Labour MP Rupa Huq has this afternoon announced that she will again attempt to introduce censorship zones around abortion clinics through an amendment to the Police, Crime, Sentencing and Courts Bill.
During the Second Reading debate of the Police, Crime, Sentencing and Courts Bill, Rupa Huq said: “This monster of a bill, in 295 pages, has the word ‘women’ zero times yet ‘statues’, ‘war memorials’, ‘monuments’ – multiple mentions. But it is likely to be back at Committee Stage, so it is then that I will seek to improve it by introducing an amendment to prohibit the longstanding and continual daily harassment and intimidation of women at abortion facilities”.
This is not Rupa Huq’s first attempt at introducing censorship zones outside abortion clinics.
A bill to introduce censorship zones, which was brought forward by Rupa Huq, failed to pass through the Commons at its Second Reading in September.
The Bill would have criminalised the offering of practical and emotional support to women entering abortion clinics across England and Wales, bringing a possible prison sentence of up to two years for those who offer support to women within 150 metres of abortion clinics.
In 2017, former Home Secretary Amber Rudd launched a review into the scale and nature of pro-life vigils outside abortion clinics to establish if the Government would recommend the introduction of censorship zones. In the investigation, continued by the succeeding Home Secretary Sajid Javid, over 2,500 responded to a call for evidence, including abortion service providers, abortion service clients, those engaging in anti-abortion demonstrations, police forces and local authorities.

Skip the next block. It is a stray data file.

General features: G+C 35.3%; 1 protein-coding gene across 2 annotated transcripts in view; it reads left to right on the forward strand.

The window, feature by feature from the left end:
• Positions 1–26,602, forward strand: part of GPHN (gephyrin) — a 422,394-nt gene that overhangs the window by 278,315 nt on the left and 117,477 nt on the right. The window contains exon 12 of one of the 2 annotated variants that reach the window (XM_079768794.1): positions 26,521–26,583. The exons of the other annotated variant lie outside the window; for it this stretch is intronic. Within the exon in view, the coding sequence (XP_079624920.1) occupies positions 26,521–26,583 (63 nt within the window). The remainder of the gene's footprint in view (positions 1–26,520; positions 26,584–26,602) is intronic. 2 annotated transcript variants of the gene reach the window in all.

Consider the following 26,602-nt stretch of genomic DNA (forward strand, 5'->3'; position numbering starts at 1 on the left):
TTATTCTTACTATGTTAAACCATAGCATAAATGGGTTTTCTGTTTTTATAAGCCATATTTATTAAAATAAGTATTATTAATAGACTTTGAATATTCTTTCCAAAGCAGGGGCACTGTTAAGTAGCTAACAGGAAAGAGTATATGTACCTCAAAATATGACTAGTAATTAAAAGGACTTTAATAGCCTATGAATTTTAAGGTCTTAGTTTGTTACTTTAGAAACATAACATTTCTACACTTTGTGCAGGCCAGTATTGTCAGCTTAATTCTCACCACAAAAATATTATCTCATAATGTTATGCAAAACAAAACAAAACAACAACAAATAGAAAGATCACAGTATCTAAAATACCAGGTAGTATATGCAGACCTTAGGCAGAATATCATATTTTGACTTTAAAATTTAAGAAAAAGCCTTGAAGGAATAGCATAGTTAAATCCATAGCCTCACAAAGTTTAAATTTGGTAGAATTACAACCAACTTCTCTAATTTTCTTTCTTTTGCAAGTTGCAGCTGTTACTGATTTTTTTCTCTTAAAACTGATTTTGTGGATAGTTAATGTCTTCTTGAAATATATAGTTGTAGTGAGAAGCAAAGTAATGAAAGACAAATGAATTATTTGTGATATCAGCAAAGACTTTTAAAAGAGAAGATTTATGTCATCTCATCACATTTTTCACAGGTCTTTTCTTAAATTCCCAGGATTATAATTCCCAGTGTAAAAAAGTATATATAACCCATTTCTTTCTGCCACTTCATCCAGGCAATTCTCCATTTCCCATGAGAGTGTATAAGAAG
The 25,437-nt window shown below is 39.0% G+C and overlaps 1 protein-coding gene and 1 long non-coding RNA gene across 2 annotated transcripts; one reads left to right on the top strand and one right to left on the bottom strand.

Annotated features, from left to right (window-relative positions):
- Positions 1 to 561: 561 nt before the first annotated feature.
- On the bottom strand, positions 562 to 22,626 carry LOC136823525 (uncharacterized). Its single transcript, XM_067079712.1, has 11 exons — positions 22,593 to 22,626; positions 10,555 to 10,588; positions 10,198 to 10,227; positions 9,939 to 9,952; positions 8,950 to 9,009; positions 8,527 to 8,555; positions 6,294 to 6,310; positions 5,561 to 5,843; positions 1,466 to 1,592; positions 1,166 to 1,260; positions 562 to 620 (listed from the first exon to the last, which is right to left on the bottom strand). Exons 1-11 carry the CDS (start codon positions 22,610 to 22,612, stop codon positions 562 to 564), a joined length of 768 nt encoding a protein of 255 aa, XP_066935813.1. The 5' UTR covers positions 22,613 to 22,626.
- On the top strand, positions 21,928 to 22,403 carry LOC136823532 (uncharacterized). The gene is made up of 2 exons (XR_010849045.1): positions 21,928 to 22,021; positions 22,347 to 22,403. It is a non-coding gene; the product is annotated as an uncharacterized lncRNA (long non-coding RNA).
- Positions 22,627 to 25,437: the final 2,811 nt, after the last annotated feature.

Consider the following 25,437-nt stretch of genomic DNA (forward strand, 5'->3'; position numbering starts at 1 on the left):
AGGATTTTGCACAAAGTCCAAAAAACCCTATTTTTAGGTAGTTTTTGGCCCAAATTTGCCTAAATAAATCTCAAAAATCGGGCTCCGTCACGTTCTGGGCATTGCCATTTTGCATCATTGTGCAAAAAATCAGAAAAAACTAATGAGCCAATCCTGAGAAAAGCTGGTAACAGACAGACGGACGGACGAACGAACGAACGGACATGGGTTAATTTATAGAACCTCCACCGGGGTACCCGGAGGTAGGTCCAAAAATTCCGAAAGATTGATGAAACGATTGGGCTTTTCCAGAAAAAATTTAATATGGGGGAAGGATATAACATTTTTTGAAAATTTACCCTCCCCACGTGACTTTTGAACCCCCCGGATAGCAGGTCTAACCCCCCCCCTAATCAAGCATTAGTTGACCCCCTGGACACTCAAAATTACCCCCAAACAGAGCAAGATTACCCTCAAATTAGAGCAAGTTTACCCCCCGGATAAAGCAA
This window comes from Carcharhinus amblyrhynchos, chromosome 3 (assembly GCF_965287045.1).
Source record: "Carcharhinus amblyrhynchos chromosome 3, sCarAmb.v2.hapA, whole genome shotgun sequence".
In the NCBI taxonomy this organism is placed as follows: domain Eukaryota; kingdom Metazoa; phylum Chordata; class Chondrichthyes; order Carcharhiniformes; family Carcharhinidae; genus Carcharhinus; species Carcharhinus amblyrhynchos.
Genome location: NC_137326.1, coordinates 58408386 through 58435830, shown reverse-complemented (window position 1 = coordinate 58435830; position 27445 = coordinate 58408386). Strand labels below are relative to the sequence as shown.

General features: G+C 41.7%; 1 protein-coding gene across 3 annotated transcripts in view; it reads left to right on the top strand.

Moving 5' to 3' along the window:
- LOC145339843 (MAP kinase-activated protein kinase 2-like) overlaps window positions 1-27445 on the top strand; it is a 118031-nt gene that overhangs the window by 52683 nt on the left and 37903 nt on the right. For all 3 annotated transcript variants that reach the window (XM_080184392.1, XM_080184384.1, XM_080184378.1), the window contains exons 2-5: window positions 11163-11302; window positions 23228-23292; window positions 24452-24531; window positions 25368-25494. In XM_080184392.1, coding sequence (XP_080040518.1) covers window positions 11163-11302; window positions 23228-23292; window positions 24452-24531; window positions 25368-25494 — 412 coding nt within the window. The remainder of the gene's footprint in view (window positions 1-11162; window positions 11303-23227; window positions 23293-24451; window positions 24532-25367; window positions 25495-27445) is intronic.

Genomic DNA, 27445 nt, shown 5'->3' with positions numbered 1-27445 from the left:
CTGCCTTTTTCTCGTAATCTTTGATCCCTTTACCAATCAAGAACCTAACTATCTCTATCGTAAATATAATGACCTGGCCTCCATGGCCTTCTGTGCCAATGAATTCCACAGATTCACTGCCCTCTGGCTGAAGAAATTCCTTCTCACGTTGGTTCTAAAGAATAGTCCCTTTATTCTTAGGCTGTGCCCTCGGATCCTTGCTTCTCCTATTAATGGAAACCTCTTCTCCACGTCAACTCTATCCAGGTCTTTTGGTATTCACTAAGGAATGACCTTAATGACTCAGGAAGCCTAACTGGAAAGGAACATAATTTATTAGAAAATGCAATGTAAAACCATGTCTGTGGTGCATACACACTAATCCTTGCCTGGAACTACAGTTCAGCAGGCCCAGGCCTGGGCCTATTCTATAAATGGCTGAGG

In 2018, Sajid Javid announced that the Home Office could not find adequate reason to introduce censorship zones, stating that: “…introducing national buffer zones would not be a proportionate response, considering the experiences of the majority of hospitals and clinics, and considering that the majority of activities are more passive in nature. In making my decision, I am also aware that legislation already exists to restrict protest activities that cause harm to others.”
Opposition to censorship zones
Opposition to censorship zones extends beyond pro-life advocates to unite a large part of society, that may not agree with the pro-life position on abortion but opposes censorship zones as a threat to freedom of speech.
Despite supporting abortion, a number of prominent human rights groups and campaigners have spoken out against the introduction of censorship zones. This includes Peter Tatchell, the Manifesto Club, Big Brother Watch, Index on Censorship and the Freedom Association.
The Be Here for Me website highlights just a few of the many stories of women who have been helped by people outside abortion clinics, and the stories of women who could miss out on such support in the future.
Right To Life UK spokesperson, Catherine Robinson, said: “We already have laws prohibiting intimidation and harassment. If this sort of behaviour takes place outside abortion clinics, or indeed anywhere else, the accused party could, and should, be fully investigated, and convicted if found guilty, under the law as it currently exists. This law essentially criminalises speaking with people about abortion outside abortion clinics. It would be an instance of the state determining criminalising not only free expression but also offers of assistance”.
“By attempting to restrict women facing unplanned pregnancies from receiving compassionate emotional and practical support, the ‘pro-choice’ lobby reveal their opposition to real choice for women and revealing they’re really just pro-abortion”.
“Many babies are alive today because their mothers were able to receive the help they needed outside of an abortion clinic”.